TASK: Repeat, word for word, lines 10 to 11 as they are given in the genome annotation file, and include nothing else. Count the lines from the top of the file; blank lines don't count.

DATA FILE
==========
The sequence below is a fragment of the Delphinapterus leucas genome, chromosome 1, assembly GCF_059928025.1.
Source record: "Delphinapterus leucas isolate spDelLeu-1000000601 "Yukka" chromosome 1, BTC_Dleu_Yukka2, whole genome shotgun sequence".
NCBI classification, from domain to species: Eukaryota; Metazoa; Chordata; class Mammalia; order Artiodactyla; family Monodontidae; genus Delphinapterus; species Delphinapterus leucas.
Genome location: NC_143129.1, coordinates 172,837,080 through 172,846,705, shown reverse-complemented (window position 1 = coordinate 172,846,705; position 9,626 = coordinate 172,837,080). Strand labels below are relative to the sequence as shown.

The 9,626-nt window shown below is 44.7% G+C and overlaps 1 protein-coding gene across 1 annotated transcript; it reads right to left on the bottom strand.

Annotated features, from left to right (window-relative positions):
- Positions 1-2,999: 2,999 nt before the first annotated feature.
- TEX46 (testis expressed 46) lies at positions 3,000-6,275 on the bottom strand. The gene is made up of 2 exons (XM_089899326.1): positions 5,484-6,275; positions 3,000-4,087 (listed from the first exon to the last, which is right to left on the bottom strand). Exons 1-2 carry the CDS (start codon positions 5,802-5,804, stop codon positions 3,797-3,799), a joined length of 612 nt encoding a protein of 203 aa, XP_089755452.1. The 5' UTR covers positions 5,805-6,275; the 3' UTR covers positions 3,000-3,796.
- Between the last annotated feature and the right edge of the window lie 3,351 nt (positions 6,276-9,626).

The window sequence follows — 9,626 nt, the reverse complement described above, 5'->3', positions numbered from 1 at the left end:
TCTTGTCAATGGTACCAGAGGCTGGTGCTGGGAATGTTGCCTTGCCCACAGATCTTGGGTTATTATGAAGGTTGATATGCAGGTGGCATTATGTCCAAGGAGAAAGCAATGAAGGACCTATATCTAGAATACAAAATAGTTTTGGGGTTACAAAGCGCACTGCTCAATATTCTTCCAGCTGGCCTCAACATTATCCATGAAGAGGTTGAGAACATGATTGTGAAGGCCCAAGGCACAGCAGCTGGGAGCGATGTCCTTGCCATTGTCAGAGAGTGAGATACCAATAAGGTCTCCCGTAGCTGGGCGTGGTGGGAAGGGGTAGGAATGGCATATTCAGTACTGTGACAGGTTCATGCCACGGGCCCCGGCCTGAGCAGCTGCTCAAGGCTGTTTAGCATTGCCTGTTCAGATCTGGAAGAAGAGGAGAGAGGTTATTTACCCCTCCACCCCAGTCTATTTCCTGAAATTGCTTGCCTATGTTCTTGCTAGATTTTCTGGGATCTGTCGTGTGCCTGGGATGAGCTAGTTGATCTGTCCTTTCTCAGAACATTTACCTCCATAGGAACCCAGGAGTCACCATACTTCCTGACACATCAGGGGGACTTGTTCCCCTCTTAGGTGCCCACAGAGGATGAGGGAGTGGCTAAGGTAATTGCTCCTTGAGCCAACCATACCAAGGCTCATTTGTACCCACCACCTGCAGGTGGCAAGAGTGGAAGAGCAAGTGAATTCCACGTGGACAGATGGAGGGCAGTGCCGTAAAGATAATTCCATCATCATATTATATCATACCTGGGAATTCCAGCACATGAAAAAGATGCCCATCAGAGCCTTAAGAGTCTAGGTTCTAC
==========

The window sequence follows — 9,626 nt, the reverse complement described above, 5'->3', positions numbered from 1 at the left end:
TCTTGTCAATGGTACCAGAGGCTGGTGCTGGGAATGTTGCCTTGCCCACAGATCTTGGGTTATTATGAAGGTTGATATGCAGGTGGCATTATGTCCAAGGAGAAAGCAATGAAGGACCTATATCTAGAATACAAAATAGTTTTGGGGTTACAAAGCGCACTGCTCAATATTCTTCCAGCTGGCCTCAACATTATCCATGAAGAGGTTGAGAACATGATTGTGAAGGCCCAAGGCACAGCAGCTGGGAGCGATGTCCTTGCCATTGTCAGAGAGTGAGATACCAATAAGGTCTCCCGTAGCTGGGCGTGGTGGGAAGGGGTAGGAATGGCATATTCAGTACTGTGACAGGTTCATGCCACGGGCCCCGGCCTGAGCAGCTGCTCAAGGCTGTTTAGCATTGCCTGTTCAGATCTGGAAGAAGAGGAGAGAGGTTATTTACCCCTCCACCCCAGTCTATTTCCTGAAATTGCTTGCCTATGTTCTTGCTAGATTTTCTGGGATCTGTCGTGTGCCTGGGATGAGCTAGTTGATCTGTCCTTTCTCAGAACATTTACCTCCATAGGAACCCAGGAGTCACCATACTTCCTGACACATCAGGGGGACTTGTTCCCCTCTTAGGTGCCCACAGAGGATGAGGGAGTGGCTAAGGTAATTGCTCCTTGAGCCAACCATACCAAGGCTCATTTGTACCCACCACCTGCAGGTGGCAAGAGTGGAAGAGCAAGTGAATTCCACGTGGACAGATGGAGGGCAGTGCCGTAAAGATAATTCCATCATCATATTATATCATACCTGGGAATTCCAGCACATGAAAAAGATGCCCATCAGAGCCTTAAGAGTCTAGGTTCTAC